Eastern
same

traveller and

Allnutt"

serions
come

essay to the
to is that

" the (writingfrom Persepolis),

I h"ve

th"se and

rains, in architectural and


character g"nerai

g"nerai character,
to illustrate the

afFord sp"cimens of ihe architectural


and very
are

of the Temple of Solomon,"


very much

that the biblical descriptions of the two and singular,


seen me

pillars appear

"

I believe I may

say, the

of the only pillars

sort in the The

world,which
now pillars ever

h"re erect in the


to

buildingwhich
an

I call the

porch
no

before

my

mind

afford

which explanation columns


....

that I h"ve other capitals may be said fairly

seen can give me in the originated

Th"se
same

to h"ve

school

as

those described

in the Bible.*'
or
"

The
are

whether question Dr. John for

divided.

free were pillars in his book on Lightfoote, the two

engagedis one on which opinions The Temple," 1650, enumerated

four

separate reasons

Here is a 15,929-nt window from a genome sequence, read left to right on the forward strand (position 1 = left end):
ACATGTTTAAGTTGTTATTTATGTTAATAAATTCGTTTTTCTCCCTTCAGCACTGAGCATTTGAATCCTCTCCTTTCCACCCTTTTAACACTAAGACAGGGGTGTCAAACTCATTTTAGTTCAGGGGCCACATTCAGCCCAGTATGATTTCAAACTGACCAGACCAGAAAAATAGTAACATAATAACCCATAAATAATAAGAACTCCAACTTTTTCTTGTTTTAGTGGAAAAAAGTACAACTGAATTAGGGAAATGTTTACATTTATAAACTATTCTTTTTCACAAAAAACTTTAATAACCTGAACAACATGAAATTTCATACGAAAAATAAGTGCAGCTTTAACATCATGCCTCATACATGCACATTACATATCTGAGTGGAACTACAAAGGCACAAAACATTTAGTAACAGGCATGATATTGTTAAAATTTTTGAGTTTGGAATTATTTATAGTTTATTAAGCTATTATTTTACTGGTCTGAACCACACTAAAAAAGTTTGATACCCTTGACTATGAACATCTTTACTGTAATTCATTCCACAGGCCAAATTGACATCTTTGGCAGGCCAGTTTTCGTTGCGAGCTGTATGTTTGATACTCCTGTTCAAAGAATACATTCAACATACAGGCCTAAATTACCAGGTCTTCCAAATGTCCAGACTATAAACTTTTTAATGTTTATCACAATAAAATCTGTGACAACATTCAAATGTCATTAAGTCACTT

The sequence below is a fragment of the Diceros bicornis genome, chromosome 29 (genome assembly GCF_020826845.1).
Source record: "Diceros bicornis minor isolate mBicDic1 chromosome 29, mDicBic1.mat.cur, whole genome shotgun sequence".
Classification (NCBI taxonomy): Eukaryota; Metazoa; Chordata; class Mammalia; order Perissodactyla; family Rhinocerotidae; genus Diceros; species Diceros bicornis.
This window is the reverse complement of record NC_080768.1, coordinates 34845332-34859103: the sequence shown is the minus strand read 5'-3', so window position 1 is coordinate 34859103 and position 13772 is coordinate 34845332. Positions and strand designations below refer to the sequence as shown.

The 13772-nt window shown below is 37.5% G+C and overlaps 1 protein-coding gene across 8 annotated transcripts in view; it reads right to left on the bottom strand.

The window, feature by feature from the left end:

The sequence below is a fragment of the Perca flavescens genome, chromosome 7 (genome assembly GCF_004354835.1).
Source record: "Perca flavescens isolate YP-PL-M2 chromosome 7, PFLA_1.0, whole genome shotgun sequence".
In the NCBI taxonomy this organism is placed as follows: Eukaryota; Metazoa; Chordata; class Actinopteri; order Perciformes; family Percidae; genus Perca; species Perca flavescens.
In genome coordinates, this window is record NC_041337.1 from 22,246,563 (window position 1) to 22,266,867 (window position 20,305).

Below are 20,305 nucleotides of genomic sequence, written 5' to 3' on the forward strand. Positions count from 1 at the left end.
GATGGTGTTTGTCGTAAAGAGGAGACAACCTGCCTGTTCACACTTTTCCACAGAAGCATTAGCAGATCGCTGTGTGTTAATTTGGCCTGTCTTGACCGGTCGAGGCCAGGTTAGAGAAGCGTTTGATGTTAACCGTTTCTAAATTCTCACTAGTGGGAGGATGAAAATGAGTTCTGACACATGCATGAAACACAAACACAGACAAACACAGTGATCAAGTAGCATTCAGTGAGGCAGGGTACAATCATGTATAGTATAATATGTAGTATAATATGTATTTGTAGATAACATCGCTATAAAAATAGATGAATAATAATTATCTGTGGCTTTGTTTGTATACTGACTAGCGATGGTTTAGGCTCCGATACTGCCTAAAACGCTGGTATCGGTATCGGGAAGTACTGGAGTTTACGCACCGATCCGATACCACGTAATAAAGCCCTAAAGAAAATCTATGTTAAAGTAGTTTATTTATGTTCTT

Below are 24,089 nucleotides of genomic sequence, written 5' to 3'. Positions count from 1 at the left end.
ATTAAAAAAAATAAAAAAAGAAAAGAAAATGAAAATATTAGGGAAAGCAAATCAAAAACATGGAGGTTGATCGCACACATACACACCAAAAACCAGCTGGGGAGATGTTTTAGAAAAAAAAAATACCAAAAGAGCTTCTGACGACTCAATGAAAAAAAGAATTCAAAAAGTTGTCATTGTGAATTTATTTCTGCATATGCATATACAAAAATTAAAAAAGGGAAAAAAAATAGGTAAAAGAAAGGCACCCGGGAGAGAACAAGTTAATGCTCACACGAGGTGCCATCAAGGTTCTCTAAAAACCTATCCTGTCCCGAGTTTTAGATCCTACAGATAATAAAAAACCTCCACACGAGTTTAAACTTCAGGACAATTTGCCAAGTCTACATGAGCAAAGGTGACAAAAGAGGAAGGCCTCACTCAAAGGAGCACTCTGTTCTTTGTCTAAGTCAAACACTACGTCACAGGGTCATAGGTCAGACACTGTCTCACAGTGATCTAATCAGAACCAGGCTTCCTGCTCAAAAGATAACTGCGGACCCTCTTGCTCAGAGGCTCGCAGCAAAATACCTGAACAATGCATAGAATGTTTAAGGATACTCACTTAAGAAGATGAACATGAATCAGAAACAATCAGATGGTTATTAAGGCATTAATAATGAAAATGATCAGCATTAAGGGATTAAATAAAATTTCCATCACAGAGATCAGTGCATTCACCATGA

Biblical
the other

the porch ; and a r"cent within were supposing the pillars in one two detached, and in them, plansshowing gives Dictionary impartially
as

part of
I hazai^

the

building.
no successors so seems

May
be he
. .

the followingsuggestionswhy
the later

to the tw^o brazen

pillars appeared in
may
**

Temples ? porch of
the the

That

this

was

accepted, though

it

noticed

that

the

prophetEzekiel,in his vision


house and
one

of the Temple restored, says, each post of the porch and another on that side,

And
.

broughtme
aud there

to the
were

measnred
on

to pillars

posts,

this

side." (Ezek. xL, 48, 49).

(1)
the

Dr.
was

Oliver (Historical Landmarks,


abandoned